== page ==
‘To find yourself, think for yourself.’ Socrates
Lemmings suffer from a classic reputation issue. In 1958, Walt Disney’s controversial interpretation of a natural phenomenon in White Wilderness immortalised the lemming ‘suicide plunge’.
In fact, the small rodents don’t commit mass suicide; their populations fluctuate wildly and when numbers are high, they migrate in groups as a natural population leveller.
“The cliff-death-plunge sequence was done by herding the lemmings over a small cliff into a river,” explains scientist Dr Karl Kruszenicki. “It’s easy to understand why the filmmakers did this – wild animals are notoriously unco-operative, and a migration-of-doom followed by a cliff-of-death sequence is far more dramatic to show than the lemmings’ self-implemented population-density management plan.”
Regardless, the lemming suicide myth became fixed in fact as well as celluloid. Chasing each other over a cliff to certain death has become a handy metaphor for unthinking, crowd-driven behaviour.
The practice of following even when the evidence points a radically different way – not questioning ‘accepted wisdom’ – remains all too common.
This might reflect many people’s yearning for a simple life in the face of increasing complexity. It might also signal a deep fear and confusion about how to cope with the fast-changing, uncertain times in which we find ourselves.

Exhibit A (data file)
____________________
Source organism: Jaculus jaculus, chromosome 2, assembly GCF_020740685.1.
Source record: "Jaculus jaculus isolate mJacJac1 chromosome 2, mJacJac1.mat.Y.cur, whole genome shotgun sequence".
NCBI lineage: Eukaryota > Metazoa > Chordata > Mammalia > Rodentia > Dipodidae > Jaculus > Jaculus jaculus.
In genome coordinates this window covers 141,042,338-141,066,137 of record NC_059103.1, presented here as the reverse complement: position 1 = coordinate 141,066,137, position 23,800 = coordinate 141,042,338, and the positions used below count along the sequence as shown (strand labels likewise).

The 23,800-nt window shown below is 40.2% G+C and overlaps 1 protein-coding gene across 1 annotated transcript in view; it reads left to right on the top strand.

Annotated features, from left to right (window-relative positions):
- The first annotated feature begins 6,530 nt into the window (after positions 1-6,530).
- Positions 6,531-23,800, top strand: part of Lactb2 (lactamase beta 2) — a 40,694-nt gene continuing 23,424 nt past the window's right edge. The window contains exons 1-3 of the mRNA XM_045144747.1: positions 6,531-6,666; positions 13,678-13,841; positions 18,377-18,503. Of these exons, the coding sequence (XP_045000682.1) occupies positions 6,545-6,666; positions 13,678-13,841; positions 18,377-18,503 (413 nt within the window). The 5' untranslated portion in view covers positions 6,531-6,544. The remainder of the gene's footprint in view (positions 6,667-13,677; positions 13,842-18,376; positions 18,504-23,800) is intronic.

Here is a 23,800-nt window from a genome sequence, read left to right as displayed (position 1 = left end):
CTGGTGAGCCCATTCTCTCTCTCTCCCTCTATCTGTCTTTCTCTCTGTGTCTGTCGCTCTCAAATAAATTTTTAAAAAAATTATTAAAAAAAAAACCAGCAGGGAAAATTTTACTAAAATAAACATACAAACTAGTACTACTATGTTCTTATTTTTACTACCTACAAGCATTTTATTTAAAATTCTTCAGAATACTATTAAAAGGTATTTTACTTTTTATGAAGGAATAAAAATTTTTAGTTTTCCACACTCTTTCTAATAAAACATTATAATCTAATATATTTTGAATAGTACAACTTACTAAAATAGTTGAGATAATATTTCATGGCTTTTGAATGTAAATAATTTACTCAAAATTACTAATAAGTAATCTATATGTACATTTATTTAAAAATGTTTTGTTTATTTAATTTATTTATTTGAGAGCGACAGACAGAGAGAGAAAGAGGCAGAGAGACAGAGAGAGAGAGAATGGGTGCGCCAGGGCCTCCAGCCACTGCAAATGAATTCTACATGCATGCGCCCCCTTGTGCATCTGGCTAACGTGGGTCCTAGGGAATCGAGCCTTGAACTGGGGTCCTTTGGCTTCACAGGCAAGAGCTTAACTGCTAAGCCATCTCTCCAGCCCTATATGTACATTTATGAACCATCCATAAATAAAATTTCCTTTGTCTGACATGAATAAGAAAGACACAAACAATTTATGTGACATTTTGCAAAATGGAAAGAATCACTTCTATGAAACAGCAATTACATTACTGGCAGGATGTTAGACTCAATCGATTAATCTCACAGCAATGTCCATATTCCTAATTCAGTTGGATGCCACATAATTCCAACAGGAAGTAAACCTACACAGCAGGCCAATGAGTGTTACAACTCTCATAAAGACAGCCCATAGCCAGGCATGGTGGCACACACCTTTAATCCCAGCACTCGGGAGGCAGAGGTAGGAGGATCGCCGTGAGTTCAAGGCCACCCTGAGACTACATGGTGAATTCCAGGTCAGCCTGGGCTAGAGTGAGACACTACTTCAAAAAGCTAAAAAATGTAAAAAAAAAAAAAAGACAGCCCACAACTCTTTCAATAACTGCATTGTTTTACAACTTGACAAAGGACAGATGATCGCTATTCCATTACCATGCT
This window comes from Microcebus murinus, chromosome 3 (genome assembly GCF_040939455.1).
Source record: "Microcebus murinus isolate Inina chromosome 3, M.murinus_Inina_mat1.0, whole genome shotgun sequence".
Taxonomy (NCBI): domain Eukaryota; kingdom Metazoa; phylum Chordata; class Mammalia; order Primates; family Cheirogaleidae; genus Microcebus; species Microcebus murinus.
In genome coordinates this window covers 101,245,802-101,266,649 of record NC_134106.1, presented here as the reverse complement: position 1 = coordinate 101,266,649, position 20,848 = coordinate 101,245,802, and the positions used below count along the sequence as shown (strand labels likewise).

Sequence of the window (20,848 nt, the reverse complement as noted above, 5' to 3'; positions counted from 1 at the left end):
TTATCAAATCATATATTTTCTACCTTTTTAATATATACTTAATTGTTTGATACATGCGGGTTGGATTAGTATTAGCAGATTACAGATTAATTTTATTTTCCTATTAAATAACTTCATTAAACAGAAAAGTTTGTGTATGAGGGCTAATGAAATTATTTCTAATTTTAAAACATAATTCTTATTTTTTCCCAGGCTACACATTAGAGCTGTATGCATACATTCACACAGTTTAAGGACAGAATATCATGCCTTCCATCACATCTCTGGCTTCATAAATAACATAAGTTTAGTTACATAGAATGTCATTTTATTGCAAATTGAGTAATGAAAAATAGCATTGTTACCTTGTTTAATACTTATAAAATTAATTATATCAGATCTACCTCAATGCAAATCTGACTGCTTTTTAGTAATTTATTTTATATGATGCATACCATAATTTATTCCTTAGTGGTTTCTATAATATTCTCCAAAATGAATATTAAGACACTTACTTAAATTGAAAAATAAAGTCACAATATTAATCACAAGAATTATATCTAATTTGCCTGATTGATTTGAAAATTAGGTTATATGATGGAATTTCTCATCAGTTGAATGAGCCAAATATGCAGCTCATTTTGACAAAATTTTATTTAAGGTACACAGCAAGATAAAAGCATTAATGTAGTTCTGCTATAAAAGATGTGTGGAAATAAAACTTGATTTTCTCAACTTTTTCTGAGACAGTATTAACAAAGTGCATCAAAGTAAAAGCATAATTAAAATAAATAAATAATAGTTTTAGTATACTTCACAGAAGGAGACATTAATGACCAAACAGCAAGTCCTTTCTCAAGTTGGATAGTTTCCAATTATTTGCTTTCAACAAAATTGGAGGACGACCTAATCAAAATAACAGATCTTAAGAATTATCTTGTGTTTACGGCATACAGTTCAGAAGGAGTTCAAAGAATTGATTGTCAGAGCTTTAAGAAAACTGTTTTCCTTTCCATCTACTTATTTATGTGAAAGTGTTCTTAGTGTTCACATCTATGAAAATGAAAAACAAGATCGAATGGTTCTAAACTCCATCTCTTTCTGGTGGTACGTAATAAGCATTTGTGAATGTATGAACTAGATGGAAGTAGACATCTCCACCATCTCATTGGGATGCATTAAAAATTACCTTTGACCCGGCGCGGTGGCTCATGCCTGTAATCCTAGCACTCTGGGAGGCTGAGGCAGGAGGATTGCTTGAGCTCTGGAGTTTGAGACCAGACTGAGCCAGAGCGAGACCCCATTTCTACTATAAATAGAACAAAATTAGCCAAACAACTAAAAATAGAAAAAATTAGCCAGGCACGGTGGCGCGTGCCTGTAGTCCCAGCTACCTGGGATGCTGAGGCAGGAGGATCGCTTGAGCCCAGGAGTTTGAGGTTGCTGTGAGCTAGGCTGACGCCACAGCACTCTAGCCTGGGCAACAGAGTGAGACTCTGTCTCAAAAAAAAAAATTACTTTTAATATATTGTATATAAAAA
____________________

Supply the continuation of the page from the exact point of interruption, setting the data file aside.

Certainty, if ever it worked, has been debunked as an illusion. Poor workforce engagement, lagging productivity and sluggish innovation levels are signs that current approaches are failing. As consultant Martin Reeves and colleagues found, corporations “now die, on average, at a younger age than their employees”.
Leadership models that might have worked in the industrial era haven’t translated comfortably to a complex, highly fragmented world.
As strident leadership industry critic Professor Jeffrey Pfeffer writes in the McKinsey Quarterly, “leaders aren’t doing a good job for themselves or their workplaces, and things don’t seem to be improving”. Leadership, he says, has been framed in moral terms that oversimplify the real complexity of the dilemmas and choices leaders face. In reality there’s no template to deal with unknown unknowns.
“Some of the most successful and admired leaders – for example, Nelson Mandela, Abraham Lincoln and John F Kennedy – were above all pragmatists, willing to do what was necessary to achieve important objectives,” Pfeffer says. “As such, each of them (and many other renowned leaders) changed their positions on decisions and behaved inconsistently.”
So, how to pull away from the cliff’s edge and head with confidence into the complex maze of emerging opportunities?
According to leadership author Simon Sinek, most people know the ‘what’ and some the ‘how’, but “very, very few organisations or people know why they do what they do… Why do you get out of bed in the morning, and why should anyone care?”
A deep understanding of why you’re doing it – whatever ‘it’ is – communicates far more than words. “We follow those who lead, not for them, but for ourselves,” Sinek adds. “People don’t buy what you do, they buy why you do it.”
This post first appeared on LinkedIn.